>>582674 More like lawful neutral. Lawful good would be someone like Plato or Aquinas. Chaotic good is Albert Camus. Neutral good is Adam Smith. Pure neutral... Hmmm...Stoics? Maybe Augustine fits here in a way. Chaotic neutral is Michel Foucault or someone like that. Lawful evil is Joseph de Maistre, also Hobbes according to certain readings. Chaotic evil is Marquis de Sade. Neutral evil is Machiavelli.
>>583048 Here's a couple: >chaotic good: rousseau (across the table from lawful evil hobbes) >chaotic evil: nietzsche (across the table from lafwul good like plato or, say, kant) >lawful neutral: locke
> I cannot stand forward and give praise or blame to anything which relates to human actions, and human concerns, on a simple view of the object, as it stands stripped of every relation, in all the nakedness and solitude of metaphysical abstraction. Circumstances (which with some gentlemen pass for nothing) give in reality to every political principle its distinguishing color and discriminating effect. The circumstances are what render every civil and political scheme beneficial or noxious to mankind. Abstractedly speaking, government, as well as liberty, is good; yet could I, in common sense, ten years ago, have felicitated France on her enjoyment of a government (for she then had a government) without inquiry what the nature of that government was, or how it was administered? Can I now congratulate the same nation upon its freedom? Is it because liberty in the abstract may be classed amongst the blessings of mankind, that I am seriously to felicitate a madman, who has escaped from the protecting restraint and wholesome darkness of his cell, on his restoration to the enjoyment of light and liberty? Am I to congratulate a highwayman and murderer who has broke prison upon the recovery of his natural rights? This would be to act over again the scene of the criminals condemned to the galleys, and their heroic deliverer, the metaphysic Knight of the Sorrowful Countenance.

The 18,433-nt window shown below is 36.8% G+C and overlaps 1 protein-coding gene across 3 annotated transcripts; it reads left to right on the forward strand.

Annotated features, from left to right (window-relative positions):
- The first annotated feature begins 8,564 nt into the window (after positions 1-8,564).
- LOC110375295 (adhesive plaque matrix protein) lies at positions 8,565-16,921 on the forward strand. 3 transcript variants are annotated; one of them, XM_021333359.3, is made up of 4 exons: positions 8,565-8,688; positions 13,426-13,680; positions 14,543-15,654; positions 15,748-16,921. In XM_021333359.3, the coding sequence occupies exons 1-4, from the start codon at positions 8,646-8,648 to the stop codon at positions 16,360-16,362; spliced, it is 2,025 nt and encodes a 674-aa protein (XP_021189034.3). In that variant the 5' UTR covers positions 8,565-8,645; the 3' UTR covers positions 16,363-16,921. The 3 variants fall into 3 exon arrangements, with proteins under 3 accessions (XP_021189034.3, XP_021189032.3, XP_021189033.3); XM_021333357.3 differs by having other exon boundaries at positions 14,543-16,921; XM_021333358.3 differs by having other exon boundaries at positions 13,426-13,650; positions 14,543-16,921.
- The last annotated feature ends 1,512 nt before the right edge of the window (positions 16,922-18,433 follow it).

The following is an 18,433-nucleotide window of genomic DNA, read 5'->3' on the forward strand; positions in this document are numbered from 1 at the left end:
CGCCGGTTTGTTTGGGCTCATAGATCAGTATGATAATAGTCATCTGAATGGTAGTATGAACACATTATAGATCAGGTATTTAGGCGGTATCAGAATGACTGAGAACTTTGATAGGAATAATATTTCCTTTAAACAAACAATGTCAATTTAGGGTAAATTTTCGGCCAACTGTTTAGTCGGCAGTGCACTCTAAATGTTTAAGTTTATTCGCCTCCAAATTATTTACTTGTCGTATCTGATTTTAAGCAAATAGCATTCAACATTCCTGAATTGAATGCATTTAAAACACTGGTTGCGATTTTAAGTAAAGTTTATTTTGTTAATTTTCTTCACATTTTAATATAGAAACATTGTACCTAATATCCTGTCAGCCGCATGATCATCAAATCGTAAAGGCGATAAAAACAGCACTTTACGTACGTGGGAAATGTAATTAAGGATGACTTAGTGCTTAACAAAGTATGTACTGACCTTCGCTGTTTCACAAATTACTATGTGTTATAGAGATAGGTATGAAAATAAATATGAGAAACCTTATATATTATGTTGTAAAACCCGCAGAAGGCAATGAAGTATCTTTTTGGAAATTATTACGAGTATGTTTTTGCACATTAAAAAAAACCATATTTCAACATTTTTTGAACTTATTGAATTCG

>>583400 >German civilians were all hiding their Jewish neighbors in their basements >Nazis bang on their doors and demand to know where they are >bound by the categorical imperative not to lie >reveal their location >Immanuel Kant is responsible for the deaths of six million Jews
There's a reason he's remembered as "Good King Henry."
>Henry IV proved to be a man of vision and courage. Instead of waging costly wars to suppress opposing nobles, Henry simply paid them off. As king, he adopted policies and undertook projects to improve the lives of all subjects, which made him one of the country's most popular rulers ever.Henry's forthright manner, physical courage, and military successes also contrasted dramatically with the sickly, effete languor of the last Valois kings, as evinced by his blunt assertion that he ruled with "weapon in hand and arse in the saddle. "He was also a great philanderer, fathering many children by a number of mistresses.
> A chaotic evil character does whatever his greed, hatred, and lust for destruction drive him to do. He is hot-tempered, vicious, arbitrarily violent, and unpredictable. If he is simply out for whatever he can get, he is ruthless and brutal.
> Hey let's invite all those people to a dinner to discuss what we can do to calm people down so we can keep the Kalmar Union. You know what? Fuck that, let's spend a whole week doing nothing else execute everyone important in Sweden because fuck them that's why and let's sure we kill enough people that we crash this Kalmar Union with no survivors so it will be beyond repair for all eternity.
> A lawful evil villain methodically takes what he wants within the limits of his code of conduct without regard for whom it hurts. He cares about tradition, loyalty, and order but not about freedom, dignity, or life. He plays by the rules but without mercy or compassion. He is comfortable in a hierarchy and would like to rule, but is willing to serve. He condemns others not according to their actions but according to race, religion, homeland, or social rank. He is loath to break laws or promises.
>>583400 >>583583 The categorical imperative says shit about refusing to tell the truth. And Arendt (? or was it Anscombe?) thought that Nazis gave up their human rights by their actions. I guess they give up their right to be moral agents as well.
>>583123 Honestly, I'd say Stirner would be chaotic neutral. He states outright the cooperation, social interaction, and even altruism are ultimately to your benefit, they should just all be pursued to your own benefit rather than in service of some sacred concept.
But as their semi-mythological founder I'm sure the Spartans thought he was Good.
Though I don't run rpg games outside of crpgs I always thought Lycurgus would be a great example of a outsider rebel LN or LG character that wanted to transform the world he lives in and is heavy on the law but still interesting and badass, instead of being a bureaucratic joke stereotype obsessed with notarizing everything. Just imagine a group of heroes gathered together on a quest, each with the potential for a great destiny all on their own with extreme personalities to match. And you have the scrappy warrior lawyer who sketches out his perfect laws for the ideal society by campfire. He dreams of a better world, a world where everyone is told what the fuck to do from birth, and likes it.